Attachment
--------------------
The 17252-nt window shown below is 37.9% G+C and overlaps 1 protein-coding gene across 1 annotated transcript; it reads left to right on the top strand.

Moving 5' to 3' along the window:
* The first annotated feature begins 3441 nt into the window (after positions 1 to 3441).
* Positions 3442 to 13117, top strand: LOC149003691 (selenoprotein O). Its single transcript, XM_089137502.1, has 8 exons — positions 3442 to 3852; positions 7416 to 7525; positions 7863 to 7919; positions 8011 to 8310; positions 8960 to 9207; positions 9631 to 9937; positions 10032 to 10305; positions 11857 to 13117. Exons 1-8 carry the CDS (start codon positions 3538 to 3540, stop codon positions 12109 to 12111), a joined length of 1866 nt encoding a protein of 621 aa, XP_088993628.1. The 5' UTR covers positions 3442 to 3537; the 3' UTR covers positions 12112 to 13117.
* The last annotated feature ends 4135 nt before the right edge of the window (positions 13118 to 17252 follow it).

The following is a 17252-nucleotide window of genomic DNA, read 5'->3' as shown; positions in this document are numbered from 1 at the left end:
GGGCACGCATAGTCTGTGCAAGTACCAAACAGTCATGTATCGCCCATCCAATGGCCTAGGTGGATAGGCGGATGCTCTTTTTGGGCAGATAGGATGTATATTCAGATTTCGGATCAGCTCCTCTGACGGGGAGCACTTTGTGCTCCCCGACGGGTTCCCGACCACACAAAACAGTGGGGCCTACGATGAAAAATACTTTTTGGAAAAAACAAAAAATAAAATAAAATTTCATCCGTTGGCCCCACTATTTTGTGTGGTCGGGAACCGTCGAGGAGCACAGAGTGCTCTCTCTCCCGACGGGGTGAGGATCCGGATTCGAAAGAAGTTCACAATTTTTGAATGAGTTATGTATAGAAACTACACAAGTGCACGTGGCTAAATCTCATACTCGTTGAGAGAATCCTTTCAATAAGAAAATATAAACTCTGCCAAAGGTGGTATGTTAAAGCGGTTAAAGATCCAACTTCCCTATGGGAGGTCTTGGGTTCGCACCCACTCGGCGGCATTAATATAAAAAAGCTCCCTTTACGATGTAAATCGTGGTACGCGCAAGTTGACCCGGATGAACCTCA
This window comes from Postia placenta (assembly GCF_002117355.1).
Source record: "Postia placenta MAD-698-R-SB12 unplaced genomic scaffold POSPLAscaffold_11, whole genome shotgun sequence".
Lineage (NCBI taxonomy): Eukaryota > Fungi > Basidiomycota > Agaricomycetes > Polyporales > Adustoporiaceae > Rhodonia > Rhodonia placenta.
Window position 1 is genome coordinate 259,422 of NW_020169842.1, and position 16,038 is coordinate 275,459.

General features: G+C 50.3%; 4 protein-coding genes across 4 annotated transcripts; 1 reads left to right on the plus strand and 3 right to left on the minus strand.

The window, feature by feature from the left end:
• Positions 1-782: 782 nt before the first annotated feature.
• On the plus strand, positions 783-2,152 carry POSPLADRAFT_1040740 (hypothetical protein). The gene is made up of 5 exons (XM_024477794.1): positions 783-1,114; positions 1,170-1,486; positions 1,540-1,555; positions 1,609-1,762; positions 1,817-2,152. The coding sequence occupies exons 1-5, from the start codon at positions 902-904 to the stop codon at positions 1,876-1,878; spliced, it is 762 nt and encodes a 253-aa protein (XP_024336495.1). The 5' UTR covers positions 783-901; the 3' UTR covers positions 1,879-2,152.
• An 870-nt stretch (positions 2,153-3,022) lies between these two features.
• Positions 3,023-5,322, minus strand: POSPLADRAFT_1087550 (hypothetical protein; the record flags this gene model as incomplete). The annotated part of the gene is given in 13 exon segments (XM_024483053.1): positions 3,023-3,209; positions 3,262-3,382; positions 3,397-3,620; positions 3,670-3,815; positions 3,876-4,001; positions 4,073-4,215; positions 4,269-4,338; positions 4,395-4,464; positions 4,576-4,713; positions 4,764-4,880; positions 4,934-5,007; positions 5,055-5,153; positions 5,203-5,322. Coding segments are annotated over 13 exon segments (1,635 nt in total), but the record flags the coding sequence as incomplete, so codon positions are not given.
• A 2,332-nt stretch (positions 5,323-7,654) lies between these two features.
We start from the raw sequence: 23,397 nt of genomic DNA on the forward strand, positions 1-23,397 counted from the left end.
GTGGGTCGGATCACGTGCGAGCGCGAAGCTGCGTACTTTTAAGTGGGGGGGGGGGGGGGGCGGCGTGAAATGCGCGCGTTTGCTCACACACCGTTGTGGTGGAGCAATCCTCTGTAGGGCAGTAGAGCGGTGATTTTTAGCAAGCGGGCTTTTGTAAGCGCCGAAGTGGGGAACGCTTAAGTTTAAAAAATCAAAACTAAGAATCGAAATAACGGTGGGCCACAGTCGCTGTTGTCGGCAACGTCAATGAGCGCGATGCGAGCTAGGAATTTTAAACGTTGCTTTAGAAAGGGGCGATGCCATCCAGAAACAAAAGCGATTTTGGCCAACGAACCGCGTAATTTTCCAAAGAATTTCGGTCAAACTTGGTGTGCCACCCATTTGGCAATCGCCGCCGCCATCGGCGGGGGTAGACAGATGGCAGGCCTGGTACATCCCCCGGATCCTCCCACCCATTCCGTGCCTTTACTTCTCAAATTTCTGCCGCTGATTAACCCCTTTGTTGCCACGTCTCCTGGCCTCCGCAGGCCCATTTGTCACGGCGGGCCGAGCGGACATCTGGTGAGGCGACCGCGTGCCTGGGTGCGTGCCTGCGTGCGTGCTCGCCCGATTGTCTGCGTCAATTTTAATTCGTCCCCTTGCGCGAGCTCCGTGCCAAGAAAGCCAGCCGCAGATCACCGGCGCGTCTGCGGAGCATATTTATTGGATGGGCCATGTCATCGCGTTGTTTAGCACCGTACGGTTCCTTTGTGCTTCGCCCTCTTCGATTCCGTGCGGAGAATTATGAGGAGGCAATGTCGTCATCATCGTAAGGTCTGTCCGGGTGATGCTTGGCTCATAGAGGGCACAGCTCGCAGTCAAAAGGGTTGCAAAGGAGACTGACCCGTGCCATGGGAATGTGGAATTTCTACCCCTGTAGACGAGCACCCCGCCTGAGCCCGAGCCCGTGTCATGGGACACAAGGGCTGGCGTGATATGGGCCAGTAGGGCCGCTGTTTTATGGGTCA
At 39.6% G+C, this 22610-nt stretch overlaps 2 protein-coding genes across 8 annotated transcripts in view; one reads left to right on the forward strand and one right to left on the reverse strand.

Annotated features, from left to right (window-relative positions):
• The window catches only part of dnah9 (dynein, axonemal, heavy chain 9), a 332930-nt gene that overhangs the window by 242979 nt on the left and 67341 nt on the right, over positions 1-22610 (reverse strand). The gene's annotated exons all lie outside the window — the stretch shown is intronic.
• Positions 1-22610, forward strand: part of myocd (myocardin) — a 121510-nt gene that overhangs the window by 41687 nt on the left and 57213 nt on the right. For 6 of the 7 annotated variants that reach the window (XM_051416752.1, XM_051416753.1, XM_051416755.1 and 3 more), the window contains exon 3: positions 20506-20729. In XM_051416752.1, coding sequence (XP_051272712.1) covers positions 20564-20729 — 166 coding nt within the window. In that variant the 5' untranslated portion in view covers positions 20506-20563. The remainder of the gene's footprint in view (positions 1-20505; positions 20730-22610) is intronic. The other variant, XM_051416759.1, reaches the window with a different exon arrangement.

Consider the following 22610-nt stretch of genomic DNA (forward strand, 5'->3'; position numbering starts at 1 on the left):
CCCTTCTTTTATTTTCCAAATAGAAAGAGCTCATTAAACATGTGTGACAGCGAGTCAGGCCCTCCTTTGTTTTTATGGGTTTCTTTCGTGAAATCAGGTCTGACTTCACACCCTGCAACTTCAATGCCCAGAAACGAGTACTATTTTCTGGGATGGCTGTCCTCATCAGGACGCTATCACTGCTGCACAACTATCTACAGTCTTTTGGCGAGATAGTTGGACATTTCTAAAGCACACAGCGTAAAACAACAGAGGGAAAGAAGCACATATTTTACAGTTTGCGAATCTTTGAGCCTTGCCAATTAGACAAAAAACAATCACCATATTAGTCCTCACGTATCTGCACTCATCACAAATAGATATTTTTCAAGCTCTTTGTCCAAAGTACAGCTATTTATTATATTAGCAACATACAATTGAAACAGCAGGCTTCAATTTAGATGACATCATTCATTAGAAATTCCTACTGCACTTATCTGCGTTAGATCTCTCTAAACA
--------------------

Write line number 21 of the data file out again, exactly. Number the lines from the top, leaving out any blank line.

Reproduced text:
At 39.6% G+C, this 22610-nt stretch overlaps 2 protein-coding genes across 8 annotated transcripts in view; one reads left to right on the forward strand and one right to left on the reverse strand.